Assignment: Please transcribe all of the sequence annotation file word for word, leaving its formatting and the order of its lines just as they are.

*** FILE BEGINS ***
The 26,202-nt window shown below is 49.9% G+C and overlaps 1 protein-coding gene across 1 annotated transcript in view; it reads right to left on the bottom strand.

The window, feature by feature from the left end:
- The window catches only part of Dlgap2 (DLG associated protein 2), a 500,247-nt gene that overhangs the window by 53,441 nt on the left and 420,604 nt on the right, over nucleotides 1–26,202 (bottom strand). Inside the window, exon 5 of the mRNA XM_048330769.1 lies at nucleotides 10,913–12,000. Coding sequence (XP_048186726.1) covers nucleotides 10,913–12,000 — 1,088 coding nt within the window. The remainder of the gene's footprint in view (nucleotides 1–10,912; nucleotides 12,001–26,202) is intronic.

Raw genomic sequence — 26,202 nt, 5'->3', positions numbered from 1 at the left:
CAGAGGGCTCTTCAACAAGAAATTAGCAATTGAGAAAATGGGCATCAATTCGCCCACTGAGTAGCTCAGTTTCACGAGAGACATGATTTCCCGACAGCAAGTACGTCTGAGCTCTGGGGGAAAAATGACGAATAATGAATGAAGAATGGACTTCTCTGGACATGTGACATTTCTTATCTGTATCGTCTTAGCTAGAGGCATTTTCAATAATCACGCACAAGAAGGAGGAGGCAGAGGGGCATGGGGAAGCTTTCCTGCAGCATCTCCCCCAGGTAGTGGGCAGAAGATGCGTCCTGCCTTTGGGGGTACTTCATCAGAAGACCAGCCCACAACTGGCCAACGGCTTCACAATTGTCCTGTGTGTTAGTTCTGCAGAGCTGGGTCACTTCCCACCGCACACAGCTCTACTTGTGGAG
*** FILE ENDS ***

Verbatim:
The 26,202-nt window shown below is 49.9% G+C and overlaps 1 protein-coding gene across 1 annotated transcript in view; it reads right to left on the bottom strand.

The window, feature by feature from the left end:
- The window catches only part of Dlgap2 (DLG associated protein 2), a 500,247-nt gene that overhangs the window by 53,441 nt on the left and 420,604 nt on the right, over nucleotides 1–26,202 (bottom strand). Inside the window, exon 5 of the mRNA XM_048330769.1 lies at nucleotides 10,913–12,000. Coding sequence (XP_048186726.1) covers nucleotides 10,913–12,000 — 1,088 coding nt within the window. The remainder of the gene's footprint in view (nucleotides 1–10,912; nucleotides 12,001–26,202) is intronic.

Raw genomic sequence — 26,202 nt, 5'->3', positions numbered from 1 at the left:
CAGAGGGCTCTTCAACAAGAAATTAGCAATTGAGAAAATGGGCATCAATTCGCCCACTGAGTAGCTCAGTTTCACGAGAGACATGATTTCCCGACAGCAAGTACGTCTGAGCTCTGGGGGAAAAATGACGAATAATGAATGAAGAATGGACTTCTCTGGACATGTGACATTTCTTATCTGTATCGTCTTAGCTAGAGGCATTTTCAATAATCACGCACAAGAAGGAGGAGGCAGAGGGGCATGGGGAAGCTTTCCTGCAGCATCTCCCCCAGGTAGTGGGCAGAAGATGCGTCCTGCCTTTGGGGGTACTTCATCAGAAGACCAGCCCACAACTGGCCAACGGCTTCACAATTGTCCTGTGTGTTAGTTCTGCAGAGCTGGGTCACTTCCCACCGCACACAGCTCTACTTGTGGAG